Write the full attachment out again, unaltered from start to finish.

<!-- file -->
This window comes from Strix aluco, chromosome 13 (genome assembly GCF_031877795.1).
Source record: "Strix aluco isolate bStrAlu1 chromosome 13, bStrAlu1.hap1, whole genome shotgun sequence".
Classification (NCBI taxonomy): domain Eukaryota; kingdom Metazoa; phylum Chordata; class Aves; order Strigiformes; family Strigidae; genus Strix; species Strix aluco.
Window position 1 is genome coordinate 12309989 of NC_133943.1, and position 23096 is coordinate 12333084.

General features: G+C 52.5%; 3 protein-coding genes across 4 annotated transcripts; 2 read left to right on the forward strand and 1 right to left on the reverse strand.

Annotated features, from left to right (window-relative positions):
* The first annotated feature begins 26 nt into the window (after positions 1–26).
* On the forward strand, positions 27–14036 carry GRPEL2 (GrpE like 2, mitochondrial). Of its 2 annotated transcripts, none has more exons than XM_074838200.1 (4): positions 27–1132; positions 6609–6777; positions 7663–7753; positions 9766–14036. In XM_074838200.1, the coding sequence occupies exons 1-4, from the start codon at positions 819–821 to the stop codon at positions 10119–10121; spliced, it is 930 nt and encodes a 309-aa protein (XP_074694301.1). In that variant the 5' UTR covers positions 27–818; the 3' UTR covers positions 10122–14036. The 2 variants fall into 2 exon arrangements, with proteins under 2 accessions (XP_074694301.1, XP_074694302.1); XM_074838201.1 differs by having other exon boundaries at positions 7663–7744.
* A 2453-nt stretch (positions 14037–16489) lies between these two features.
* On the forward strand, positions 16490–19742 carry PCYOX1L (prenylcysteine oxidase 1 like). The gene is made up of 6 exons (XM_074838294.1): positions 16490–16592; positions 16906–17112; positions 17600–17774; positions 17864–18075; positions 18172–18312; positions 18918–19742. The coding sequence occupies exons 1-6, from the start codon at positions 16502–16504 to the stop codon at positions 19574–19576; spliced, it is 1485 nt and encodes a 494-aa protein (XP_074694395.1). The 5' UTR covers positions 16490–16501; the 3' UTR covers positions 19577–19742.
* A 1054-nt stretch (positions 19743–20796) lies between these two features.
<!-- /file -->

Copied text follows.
This window comes from Strix aluco, chromosome 13 (genome assembly GCF_031877795.1).
Source record: "Strix aluco isolate bStrAlu1 chromosome 13, bStrAlu1.hap1, whole genome shotgun sequence".
Classification (NCBI taxonomy): domain Eukaryota; kingdom Metazoa; phylum Chordata; class Aves; order Strigiformes; family Strigidae; genus Strix; species Strix aluco.
Window position 1 is genome coordinate 12309989 of NC_133943.1, and position 23096 is coordinate 12333084.

General features: G+C 52.5%; 3 protein-coding genes across 4 annotated transcripts; 2 read left to right on the forward strand and 1 right to left on the reverse strand.

Annotated features, from left to right (window-relative positions):
* The first annotated feature begins 26 nt into the window (after positions 1–26).
* On the forward strand, positions 27–14036 carry GRPEL2 (GrpE like 2, mitochondrial). Of its 2 annotated transcripts, none has more exons than XM_074838200.1 (4): positions 27–1132; positions 6609–6777; positions 7663–7753; positions 9766–14036. In XM_074838200.1, the coding sequence occupies exons 1-4, from the start codon at positions 819–821 to the stop codon at positions 10119–10121; spliced, it is 930 nt and encodes a 309-aa protein (XP_074694301.1). In that variant the 5' UTR covers positions 27–818; the 3' UTR covers positions 10122–14036. The 2 variants fall into 2 exon arrangements, with proteins under 2 accessions (XP_074694301.1, XP_074694302.1); XM_074838201.1 differs by having other exon boundaries at positions 7663–7744.
* A 2453-nt stretch (positions 14037–16489) lies between these two features.
* On the forward strand, positions 16490–19742 carry PCYOX1L (prenylcysteine oxidase 1 like). The gene is made up of 6 exons (XM_074838294.1): positions 16490–16592; positions 16906–17112; positions 17600–17774; positions 17864–18075; positions 18172–18312; positions 18918–19742. The coding sequence occupies exons 1-6, from the start codon at positions 16502–16504 to the stop codon at positions 19574–19576; spliced, it is 1485 nt and encodes a 494-aa protein (XP_074694395.1). The 5' UTR covers positions 16490–16501; the 3' UTR covers positions 19577–19742.
* A 1054-nt stretch (positions 19743–20796) lies between these two features.